A Justly Forgotten Imprint? The Tiny Saga of Airmont Books

Mystery book, mystery publisher.

It’s become a hobby for book lovers to bemoan the shrinking world of print books and grieve all that’s lost, namely bookstores and print publishers. Bookstores are always worth your tears, but print publishers — not always the case. Proof positive? Airmont Books.

It’s unusual for me to happen upon a mid-century U.S. paperback publisher I’m unfamiliar with, but I’d never even heard of Airmont Books until I ran across a 1960s Edgar Allan Poe collection from the imprint. The only thing impressive about the book was the cover:

Okay, so maybe that’s not an impressive cover, but it was pretty groovy for 1962, and I was sufficiently intrigued to go searching for what I could about Airmont Books.

What I found was little to nothing, and courtesy of the Book Scans Database, where the indefatigable Kenneth R. Johnson reports that Airmont Books were:

published by Thomas Bouregy & Co., primarily a lending library publisher, sometimes under the imprint Avalon Books. With the exception of the Classics series, all the Airmont Books were reprints of Bouregy’s own hardcovers, issued without any additional payment to the authors. 

The bolding at the end is my own.

You can see an assortment of Airmont’s offerings at Book Scans. The pickings are slim, to say the least — aside from the Classics series, which offered the usual menu of Robert Louis Stevenson, H.G. Wells and Charles Dickens, et. al., the rest of the Airmont catalog is comprised of obscure romance, mystery and western titles, with a few sci-fi gems. The sci-fi gems came from Avalon, which was an important publisher of sci-fi in the 1950s, and one of the first imprints to offer sci-fi in hardback.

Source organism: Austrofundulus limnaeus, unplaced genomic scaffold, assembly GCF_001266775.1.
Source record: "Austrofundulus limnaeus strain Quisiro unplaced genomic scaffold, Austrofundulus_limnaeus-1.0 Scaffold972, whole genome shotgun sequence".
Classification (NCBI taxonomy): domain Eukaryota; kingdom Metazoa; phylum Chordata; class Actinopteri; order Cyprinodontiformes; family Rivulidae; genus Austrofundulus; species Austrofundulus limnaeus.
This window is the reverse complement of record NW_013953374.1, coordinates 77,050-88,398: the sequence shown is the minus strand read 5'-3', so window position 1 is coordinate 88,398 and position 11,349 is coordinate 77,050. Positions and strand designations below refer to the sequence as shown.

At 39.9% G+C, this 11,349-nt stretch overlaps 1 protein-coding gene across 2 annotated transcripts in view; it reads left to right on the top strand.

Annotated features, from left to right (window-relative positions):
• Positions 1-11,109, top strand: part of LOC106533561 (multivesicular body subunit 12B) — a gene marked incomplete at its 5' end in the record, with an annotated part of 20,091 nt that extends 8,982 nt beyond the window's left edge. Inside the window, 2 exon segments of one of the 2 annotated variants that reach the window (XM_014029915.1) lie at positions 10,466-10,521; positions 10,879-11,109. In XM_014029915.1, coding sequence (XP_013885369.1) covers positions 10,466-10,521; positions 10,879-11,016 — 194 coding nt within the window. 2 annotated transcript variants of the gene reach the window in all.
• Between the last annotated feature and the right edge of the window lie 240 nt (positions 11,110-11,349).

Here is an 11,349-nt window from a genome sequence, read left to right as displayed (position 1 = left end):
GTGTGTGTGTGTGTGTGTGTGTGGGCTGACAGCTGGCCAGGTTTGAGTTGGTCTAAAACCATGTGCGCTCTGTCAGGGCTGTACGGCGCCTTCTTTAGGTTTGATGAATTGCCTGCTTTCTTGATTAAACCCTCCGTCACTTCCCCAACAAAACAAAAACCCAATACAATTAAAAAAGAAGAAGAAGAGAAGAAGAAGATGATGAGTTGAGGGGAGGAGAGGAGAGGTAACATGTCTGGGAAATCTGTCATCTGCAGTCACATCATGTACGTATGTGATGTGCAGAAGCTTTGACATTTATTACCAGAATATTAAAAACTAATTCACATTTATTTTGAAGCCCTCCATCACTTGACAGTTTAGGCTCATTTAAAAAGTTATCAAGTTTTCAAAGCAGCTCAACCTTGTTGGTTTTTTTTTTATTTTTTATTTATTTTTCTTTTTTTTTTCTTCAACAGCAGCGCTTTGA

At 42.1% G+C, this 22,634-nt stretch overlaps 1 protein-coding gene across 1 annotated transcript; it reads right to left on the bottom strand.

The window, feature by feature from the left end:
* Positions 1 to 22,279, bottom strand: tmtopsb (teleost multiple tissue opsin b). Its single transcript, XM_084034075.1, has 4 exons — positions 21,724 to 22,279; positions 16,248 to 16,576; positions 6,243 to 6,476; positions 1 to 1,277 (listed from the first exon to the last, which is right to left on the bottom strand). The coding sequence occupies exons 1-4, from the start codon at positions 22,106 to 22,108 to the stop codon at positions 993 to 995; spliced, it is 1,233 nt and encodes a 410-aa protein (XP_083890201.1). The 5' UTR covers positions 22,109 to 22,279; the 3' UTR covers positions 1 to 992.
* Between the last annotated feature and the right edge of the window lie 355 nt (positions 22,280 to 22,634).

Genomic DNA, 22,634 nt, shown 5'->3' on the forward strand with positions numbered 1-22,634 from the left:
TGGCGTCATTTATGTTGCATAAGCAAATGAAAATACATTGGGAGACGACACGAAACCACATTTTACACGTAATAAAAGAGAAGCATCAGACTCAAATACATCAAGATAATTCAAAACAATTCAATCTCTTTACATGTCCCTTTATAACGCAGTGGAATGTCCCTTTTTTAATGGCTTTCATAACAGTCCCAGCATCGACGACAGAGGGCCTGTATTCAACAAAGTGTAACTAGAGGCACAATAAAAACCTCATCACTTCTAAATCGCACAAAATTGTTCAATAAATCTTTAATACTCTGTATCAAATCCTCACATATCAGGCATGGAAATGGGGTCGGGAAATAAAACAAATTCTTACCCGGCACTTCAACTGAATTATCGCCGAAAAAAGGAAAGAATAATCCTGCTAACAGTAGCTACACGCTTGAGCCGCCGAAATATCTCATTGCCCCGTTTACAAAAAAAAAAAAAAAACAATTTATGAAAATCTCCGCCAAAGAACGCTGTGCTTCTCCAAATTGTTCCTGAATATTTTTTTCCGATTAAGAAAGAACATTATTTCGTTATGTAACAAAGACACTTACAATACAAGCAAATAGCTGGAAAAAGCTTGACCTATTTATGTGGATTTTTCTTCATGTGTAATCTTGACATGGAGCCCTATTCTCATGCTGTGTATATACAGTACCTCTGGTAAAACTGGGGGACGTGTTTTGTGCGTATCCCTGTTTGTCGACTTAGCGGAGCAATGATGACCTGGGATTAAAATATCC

I’d love to know whether Airmont existed to bring hardback library-aimed titles to book buyers or to provide lending libraries with paperbacks, but can’t unearth anything in that vein. Either way, the intent was apparently to buy low and sell high. Everything about the imprint’s books looks slapdash and cheap; compare the Airmont Classics to the Signet or Penguin Classics from the same period, and you’ll see what I mean. And if the paperback versions of the Bouregy and Avalon hardbacks were sold without additional payment to the authors… well, use your own judgment there.

According to Johnson, the Airmont imprint was active from around 1962 until the mid-1970s.  Avalon, the primary imprint for the Bouregy Company, sold almost exclusively to libraries before being bought by Amazon in 2012.

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About J.E.

Full of sound and fury, signifying nothing.
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